Book of the Month: Pelolla johtaminen on perseestä

pelolla johtaminen

Been a while again since I managed to finish a book, but I finally did! This was on my to-read list pretty much since it was published in 2015 and I managed to loan it when visiting Finland a few weeks back. The name could translate as: “Leading by fear sucks”, though “perseestä” literally means from the ass, but I guess it’s not really used that way in English… Anyway, a strong and slightly controversial title for an important topic.

Although I studied business, I’m not super familiar with the field of leadership literature and would love to study more of it in the future. And of course, leadership isn’t just for the business people. Everyone needs skills in at least leading themselves and when it comes to leading teams and organisations, skills in communication, empathy and motivation become even more important. And leading by fear has negative consequences.

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The book itself was surprisingly unstructured, consisting mainly of quotations, or stories, from people working in different organisations. Parts of the book had lines where the reader could write his / her own thoughts, which is kind of nice if one wants to develop their leadership skills. However, personally I found it a bit strange reading so many quotations, some of which weren’t exactly demonstrating leading by fear and were a bit off topic. From time to time it felt more like reading the forum. I also spotted quite a few misspellings and a few sentences I couldn’t even understand because of bad writing, not just in the quotations, but from the authors themselves. Probably the most important thing before publishing had been skipped: have someone read the book and fix the possible mistakes.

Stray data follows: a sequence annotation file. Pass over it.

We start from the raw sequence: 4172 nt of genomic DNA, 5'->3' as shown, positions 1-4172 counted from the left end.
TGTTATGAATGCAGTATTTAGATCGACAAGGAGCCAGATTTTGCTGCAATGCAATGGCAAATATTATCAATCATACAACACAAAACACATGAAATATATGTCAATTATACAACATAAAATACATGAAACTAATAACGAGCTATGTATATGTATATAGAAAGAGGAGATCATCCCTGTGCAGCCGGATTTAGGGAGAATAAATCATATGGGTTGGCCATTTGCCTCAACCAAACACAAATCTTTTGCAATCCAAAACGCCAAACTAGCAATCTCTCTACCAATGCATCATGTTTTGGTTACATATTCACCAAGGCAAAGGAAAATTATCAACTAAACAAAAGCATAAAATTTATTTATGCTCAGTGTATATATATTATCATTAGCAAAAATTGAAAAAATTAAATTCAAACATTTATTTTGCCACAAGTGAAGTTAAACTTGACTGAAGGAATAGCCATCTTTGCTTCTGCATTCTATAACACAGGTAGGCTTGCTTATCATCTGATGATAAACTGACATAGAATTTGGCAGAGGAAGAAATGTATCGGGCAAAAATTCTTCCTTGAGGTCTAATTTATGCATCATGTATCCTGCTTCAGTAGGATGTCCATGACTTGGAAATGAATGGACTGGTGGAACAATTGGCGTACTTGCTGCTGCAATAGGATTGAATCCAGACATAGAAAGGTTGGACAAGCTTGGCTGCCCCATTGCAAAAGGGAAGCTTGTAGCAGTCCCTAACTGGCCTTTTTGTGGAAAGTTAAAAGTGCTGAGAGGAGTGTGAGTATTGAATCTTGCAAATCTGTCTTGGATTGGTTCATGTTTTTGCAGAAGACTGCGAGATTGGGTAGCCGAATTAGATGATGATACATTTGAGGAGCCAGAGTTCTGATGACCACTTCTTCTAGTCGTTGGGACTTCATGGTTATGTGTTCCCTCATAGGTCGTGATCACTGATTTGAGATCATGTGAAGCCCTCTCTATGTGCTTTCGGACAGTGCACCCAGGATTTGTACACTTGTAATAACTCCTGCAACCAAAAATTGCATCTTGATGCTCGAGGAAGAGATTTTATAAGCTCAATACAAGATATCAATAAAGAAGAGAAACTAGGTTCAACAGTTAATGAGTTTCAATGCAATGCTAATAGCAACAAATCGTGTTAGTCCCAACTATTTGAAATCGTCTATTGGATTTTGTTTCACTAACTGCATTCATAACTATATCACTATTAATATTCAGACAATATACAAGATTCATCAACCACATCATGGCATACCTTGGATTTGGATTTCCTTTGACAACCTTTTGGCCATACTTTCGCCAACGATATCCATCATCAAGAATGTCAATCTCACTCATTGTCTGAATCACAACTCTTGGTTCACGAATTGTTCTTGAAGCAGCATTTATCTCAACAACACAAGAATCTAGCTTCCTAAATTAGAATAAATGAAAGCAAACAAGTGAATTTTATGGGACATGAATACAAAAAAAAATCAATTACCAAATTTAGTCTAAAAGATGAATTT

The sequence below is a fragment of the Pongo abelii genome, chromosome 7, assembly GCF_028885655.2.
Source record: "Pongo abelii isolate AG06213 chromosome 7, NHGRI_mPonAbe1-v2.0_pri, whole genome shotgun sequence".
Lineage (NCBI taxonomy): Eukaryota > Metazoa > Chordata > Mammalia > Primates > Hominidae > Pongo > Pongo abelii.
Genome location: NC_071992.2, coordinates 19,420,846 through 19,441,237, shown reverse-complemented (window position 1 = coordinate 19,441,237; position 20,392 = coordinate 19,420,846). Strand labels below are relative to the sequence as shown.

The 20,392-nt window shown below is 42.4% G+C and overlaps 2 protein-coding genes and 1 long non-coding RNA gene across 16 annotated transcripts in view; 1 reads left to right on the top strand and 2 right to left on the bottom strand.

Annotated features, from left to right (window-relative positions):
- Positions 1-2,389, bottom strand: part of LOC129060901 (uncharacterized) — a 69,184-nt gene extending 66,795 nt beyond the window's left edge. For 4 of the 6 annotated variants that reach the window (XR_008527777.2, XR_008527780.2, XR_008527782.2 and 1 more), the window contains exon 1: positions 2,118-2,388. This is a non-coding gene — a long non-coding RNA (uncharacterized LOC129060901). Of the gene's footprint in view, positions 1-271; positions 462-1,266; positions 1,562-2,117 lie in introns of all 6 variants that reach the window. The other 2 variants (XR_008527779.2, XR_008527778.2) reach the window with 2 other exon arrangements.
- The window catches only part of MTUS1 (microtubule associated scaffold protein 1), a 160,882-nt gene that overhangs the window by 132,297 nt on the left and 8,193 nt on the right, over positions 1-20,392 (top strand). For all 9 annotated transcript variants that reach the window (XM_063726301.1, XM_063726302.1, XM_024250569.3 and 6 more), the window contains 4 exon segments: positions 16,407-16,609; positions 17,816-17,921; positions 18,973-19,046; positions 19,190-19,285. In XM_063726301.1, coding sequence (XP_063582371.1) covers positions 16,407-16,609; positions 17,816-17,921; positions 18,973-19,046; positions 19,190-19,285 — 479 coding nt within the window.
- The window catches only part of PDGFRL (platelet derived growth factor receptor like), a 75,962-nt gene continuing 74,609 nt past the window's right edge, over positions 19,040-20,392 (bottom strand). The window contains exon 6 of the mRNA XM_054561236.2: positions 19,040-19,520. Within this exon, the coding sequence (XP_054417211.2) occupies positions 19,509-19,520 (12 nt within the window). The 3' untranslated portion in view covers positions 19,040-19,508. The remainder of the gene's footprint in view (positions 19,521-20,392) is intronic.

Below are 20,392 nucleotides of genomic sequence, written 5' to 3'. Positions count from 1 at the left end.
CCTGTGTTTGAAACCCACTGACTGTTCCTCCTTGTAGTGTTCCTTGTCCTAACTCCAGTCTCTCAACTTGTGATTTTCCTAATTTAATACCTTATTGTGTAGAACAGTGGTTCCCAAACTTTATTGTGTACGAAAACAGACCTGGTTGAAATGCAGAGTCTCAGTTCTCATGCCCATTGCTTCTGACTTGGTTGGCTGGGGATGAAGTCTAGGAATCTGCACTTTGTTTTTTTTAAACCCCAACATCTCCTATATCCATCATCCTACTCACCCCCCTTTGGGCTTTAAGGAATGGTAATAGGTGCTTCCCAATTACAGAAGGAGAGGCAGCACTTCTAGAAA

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The part I liked the most was the two-page long “toolkit” part at the end of the book, which had some good points for dealing with upset people, whether they’re leaders or employees. But other than that, the book provided very little help for solving the issues we experience at workplaces. A not-so-well written book, but an important topic and for sure, the authors could have done much better in providing guidance and insights for coping in difficult situations. I gave two stars, as it might function as a reminder on how every leader should consider their leading style. And despite the many errors, the simple language is hopefully understandable even for the simple people working in leadership.

⭐️⭐️ / 5

Book of the Month: Tunne lukkosi

This one was on my reading list for a while. Tunne lukkosi gained a lot of awareness in Finland and as I’ve always been interested in psychology I had to read it. And now I finally did. I was actually surprised that I could find it at a library in Sweden. Without getting to know the topic before hand, it first seemed familiar, until after a brief googling I found out that tunnelukko was just a Finnish term for life traps. And about a year ago I had read Reinventing your life by Jeffrey Young, a book that had a very similar content, but was still different enough to keep me interested in Tunne lukkosi.Before, or at the beginning of the book, you’re recommended to take a test in order to find out which life traps are present in your life. The test is included in the book, but I found an easier online version as well. If you don’t mind reading the book more than once, or are willing to go back and forth, you might not need to take the test at first, but if you’re planning to read the book through once, taking the test before hand will guide your reading and you’ll know in which parts to focus on.

Life traps are developed during childhood as coping mechanisms and some of them are harmful in our everyday lives even as we grow up. Thus, becoming aware of them and eliminating them will teach us to function better in difficult situations and might increase our happiness. The book presents techniques on how this can be done. Making notes and keeping a mode diary is an important part of this. Compared to the piece written by Young, the techniques presented by Takanen felt a bit softer and going back to the unpleasant situations of one’s childhood included a role of a more responsible parent, instead of an almost aggressive one, as it felt like from time to time when reading Young. I’d recommend this book for pretty much anyone who’s willing to look back into their childhood and grow as a person today. We all have life traps, some more subtle, some more visible, but it’s always useful to look inward and see how we can function in a more constructive and more responsible way.

⭐⭐⭐⭐ / 5